By Porter Anderson, Editor-in-Chief | @Porter_Anderson
Year-to-Date Revenues: Up 13.7 PercentIn its October 2021 StatShot report released this morning (December 6), the Association of American Publishers (AAP) cites total revenues across all categories up 23.1 percent over October 2020, the first year of the coronavirus COVID-19 pandemic.
Year-to-date revenues, the AAP reports, were up 13.7 percent at US$13.1 billion.
As Publishing Perspectives readers know, the AAP’s numbers reflect reported revenue for tracked categories including trade (consumer books); K-12 instructional materials; higher education course materials; professional publishing; and university presses.
- Hardback revenues were up 16 percent, coming in at $529.2 million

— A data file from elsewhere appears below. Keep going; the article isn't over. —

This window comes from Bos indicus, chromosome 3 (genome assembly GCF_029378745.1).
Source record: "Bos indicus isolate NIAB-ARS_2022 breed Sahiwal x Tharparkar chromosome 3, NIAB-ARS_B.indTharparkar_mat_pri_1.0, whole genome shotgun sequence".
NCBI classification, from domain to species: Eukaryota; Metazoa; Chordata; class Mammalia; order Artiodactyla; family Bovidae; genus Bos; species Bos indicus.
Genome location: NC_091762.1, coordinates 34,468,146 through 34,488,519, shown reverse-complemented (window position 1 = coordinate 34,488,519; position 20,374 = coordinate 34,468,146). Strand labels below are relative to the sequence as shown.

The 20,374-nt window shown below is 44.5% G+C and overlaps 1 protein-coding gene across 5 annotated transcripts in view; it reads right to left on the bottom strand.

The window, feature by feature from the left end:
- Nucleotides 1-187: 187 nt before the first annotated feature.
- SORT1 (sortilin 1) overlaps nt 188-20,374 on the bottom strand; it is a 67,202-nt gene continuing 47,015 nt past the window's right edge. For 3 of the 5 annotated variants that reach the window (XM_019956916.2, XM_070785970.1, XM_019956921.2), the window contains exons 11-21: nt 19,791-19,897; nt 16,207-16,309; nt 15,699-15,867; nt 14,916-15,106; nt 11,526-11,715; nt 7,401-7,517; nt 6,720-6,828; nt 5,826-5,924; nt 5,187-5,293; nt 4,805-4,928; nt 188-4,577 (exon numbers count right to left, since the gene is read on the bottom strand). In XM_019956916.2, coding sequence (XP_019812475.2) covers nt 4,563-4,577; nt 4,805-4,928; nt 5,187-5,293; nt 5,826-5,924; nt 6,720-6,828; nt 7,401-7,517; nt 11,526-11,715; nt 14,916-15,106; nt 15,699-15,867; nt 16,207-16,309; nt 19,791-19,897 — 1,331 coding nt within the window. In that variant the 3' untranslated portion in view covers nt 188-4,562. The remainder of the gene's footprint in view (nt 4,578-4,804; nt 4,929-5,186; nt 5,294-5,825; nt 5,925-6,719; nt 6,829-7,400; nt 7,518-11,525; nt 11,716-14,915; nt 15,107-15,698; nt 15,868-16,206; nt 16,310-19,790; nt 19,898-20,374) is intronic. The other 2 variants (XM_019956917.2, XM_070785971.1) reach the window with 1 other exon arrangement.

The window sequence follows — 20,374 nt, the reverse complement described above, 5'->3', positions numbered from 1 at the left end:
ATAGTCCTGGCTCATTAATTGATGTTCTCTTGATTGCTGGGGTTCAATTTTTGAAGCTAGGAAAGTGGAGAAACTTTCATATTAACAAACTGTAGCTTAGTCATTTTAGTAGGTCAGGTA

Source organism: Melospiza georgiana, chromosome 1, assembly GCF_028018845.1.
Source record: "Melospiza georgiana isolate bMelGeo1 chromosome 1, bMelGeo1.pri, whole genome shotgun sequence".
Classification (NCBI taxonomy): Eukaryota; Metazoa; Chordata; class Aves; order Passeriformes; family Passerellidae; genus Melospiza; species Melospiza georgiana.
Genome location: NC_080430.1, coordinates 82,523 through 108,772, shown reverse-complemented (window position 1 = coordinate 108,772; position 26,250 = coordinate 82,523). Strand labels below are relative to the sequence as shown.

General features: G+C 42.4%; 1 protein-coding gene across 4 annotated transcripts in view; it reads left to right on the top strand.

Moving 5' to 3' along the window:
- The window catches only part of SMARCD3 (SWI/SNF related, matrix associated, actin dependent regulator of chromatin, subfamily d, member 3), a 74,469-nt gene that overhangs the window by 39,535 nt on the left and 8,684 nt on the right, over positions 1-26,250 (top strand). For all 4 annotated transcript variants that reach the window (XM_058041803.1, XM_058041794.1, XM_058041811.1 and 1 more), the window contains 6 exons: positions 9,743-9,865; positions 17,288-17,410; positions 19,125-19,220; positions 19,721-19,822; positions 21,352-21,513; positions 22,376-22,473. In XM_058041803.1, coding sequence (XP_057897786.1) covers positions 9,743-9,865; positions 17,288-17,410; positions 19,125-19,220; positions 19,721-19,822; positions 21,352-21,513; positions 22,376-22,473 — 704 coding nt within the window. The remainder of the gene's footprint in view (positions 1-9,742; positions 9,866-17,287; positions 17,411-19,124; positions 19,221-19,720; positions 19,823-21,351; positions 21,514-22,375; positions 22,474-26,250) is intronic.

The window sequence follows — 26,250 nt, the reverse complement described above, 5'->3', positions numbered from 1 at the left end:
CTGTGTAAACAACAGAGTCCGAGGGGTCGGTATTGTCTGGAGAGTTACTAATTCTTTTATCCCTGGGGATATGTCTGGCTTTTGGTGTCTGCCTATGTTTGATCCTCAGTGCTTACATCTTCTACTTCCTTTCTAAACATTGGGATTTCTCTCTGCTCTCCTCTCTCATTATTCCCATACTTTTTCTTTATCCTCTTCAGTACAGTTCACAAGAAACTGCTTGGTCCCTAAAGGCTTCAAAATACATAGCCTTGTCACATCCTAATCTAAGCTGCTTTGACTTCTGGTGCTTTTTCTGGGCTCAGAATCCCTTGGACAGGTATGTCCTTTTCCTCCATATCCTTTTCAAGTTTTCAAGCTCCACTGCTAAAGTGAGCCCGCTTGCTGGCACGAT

- Paperbacks were up 35.2 percent, with $326.2 million in revenue
- Mass market was up 7 percent to $21.1 million
- Board books were down 2.3 percent, with $26.4 million in revenue.
In digital formats:
- Ebook revenues were down 12.3 percent for the month as compared to October of 2020 for a total of $84.0 million
- The avidly watched downloaded audio format was up 10.3 percent for October, coming in at $62.7 million in revenue
- Physical audio was down 45.3 percent coming in at $1.6 million
As we like to point out with each of these reports, the special enthusiasm for downloaded audio is perfectly understandable after some nine years of double-digit growth like that seen in today’s report. However, downloaded audio accounts for just 5.6 percent of the overall trade market in October’s report, something always worth keeping in mind for perspective.
- Year-to-date, the industry’s trade revenues were up 14.1 percent, at $7.8 billion for the first 10 months of the year.